Why Should Some Wisdom Teeth Be Removed?

Excerpt: There are times when you face a lot of issues due to the certain tooth in the mouth that causes you a lot of discomfort.

Please put this information below in instead. 

Wisdom teeth are a natural part of the adult dentition. Many people have kept their wisdom teeth and they function perfectly but for many people, they can become a source of pain and discomfort. Since wisdom teeth are so far back in the mouth and not as involved with chewing your food or speaking, their removal does not negatively impact your quality of life. Not all wisdom teeth become decayed or infected but when they do, extraction is often the most viable solution. Here are some of the underlying reasons that cause wisdom teeth to become so problematic. 

  • There might not be enough space at the back of the mouth to accommodate them. If they do not emerge through the gums like your other teeth did, a cyst could form around it, infection could occur and/or damage to the teeth in front of the wisdom tooth could occur. 
  • The wisdom tooth can emerge into the mouth at angles that can cause the gum tissue to become and remain very sore. Sore gums can make brushing difficult and prevent you from brushing your other teeth properly leading to decay on the teeth in front of them resulting in more pain. 
  • Occasionally, dentists will recommend the extraction of your wisdom teeth because based on their examination and analysis, your wisdom teeth have the potential to cause problems in the future. Generally, the younger you are when your wisdom teeth are extracted, the easier (and faster) the recovery from the procedure

What To Expect During Wisdom Teeth Extraction?

The extraction of wisdom teeth can be completed relatively painlessly and with a high degree of predictability regarding the results. The dentists at Smiles Dental Group use local anesthetic and/or nitrous oxide (laughing gas) to fully control pain and discomfort during the extraction process. Complex extractions occasionally require additional steps (such as removing small amounts of bone to better access the tooth or sectioning the tooth to remove it in pieces) Regardless of the technique utilized, closing the extraction site with stitches (if necessary) and achieving hemostasis (halting the bleeding from the extraction site) will be accomplished before the procedure is considered to be complete.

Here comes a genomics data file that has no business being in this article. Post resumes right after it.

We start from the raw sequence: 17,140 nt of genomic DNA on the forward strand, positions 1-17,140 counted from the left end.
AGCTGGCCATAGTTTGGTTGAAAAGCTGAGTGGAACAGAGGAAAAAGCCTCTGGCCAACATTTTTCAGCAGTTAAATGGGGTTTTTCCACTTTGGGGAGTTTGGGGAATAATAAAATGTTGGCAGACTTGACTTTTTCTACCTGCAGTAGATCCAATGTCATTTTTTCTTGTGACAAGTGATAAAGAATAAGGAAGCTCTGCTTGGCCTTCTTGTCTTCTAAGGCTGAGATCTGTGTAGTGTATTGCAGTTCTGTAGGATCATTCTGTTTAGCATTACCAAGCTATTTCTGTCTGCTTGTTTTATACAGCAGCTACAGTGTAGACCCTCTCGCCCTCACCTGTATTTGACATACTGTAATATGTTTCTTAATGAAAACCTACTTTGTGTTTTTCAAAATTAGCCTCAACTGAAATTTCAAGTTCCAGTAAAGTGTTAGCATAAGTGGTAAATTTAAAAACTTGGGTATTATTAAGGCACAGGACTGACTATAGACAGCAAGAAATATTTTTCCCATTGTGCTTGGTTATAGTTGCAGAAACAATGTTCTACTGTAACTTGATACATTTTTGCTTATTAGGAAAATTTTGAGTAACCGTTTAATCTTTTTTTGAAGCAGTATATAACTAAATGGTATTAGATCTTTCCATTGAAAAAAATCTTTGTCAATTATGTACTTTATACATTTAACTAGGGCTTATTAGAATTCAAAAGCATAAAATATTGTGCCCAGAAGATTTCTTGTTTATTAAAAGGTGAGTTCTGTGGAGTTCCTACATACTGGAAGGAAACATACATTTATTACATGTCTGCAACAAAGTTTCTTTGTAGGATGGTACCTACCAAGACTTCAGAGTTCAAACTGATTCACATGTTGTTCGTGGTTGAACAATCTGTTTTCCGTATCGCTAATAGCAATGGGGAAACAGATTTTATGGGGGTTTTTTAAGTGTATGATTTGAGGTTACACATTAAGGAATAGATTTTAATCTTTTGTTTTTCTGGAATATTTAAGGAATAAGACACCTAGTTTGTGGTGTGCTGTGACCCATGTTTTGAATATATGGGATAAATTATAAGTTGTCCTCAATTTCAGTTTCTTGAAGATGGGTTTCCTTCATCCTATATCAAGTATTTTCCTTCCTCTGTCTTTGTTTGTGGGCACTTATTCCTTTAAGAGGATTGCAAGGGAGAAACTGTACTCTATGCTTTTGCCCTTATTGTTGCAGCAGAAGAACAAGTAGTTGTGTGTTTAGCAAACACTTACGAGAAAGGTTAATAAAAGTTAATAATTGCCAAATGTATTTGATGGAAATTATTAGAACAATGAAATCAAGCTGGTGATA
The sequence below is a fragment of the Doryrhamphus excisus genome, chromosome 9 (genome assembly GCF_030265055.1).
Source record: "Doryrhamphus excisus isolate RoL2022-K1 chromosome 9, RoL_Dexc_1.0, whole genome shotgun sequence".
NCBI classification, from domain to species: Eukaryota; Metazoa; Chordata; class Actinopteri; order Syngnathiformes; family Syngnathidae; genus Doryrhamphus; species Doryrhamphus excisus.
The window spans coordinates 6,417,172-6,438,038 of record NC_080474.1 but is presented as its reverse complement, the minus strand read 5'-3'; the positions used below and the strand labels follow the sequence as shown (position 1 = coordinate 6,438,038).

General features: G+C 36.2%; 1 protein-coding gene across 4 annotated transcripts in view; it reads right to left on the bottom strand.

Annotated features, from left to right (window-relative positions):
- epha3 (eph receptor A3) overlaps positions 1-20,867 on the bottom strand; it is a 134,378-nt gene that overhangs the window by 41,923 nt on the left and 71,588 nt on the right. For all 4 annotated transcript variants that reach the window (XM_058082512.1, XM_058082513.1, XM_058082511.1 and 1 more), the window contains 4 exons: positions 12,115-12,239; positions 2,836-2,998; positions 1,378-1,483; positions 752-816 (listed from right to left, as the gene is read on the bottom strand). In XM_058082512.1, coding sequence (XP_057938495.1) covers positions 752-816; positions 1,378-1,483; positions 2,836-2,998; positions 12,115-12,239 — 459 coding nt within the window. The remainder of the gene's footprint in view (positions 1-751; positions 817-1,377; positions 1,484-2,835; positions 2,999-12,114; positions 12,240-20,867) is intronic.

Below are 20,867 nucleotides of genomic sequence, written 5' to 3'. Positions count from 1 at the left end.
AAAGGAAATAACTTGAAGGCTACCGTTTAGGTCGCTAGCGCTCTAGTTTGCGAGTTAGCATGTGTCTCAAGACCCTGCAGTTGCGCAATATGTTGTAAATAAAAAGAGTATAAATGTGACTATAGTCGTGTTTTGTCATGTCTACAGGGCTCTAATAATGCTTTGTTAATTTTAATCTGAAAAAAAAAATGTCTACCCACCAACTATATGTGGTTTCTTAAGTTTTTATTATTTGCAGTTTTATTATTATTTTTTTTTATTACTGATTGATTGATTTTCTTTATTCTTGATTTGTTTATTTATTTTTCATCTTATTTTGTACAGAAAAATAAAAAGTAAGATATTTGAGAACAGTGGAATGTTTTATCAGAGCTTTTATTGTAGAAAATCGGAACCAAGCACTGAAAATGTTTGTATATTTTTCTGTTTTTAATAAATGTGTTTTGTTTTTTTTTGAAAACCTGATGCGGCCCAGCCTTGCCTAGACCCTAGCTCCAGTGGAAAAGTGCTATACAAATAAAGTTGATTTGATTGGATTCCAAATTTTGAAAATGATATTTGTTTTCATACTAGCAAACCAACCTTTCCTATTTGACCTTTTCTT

The vast majority of wisdom tooth extractions are routine and uneventful (taking only a few minutes per tooth) Once you have had the specific aftercare instructions relayed to you – it is time for you to go home and rest. Typically, the dentist will give you the following items to support your healing and minimize complications:

  1. Extra gauze and instructions on when and how to replace the gauze. 
  2. A prescription for painkillers (you should take them only if you feel pain afterwards). 
  3. A prescription for antibiotics (please inform the dentist and the dental staff if you are allergic to any medications including antibiotics and/or painkillers). 
  4. The dental office contact information in case you feel that the healing process is not going as planned or you need additional questions answered.  
  5. Written instructions of all of the verbal instructions that you were given before the procedure began – this will ensure that you are clear regarding what to do (or not to do) while recovering. 

Regardless of the number of teeth extracted, it is very important to follow the post-procedural care instructions that the dentist and dental staff have provided to you. You should of-course, contact the dental office if your healing seems to not be proceeding as expected. 


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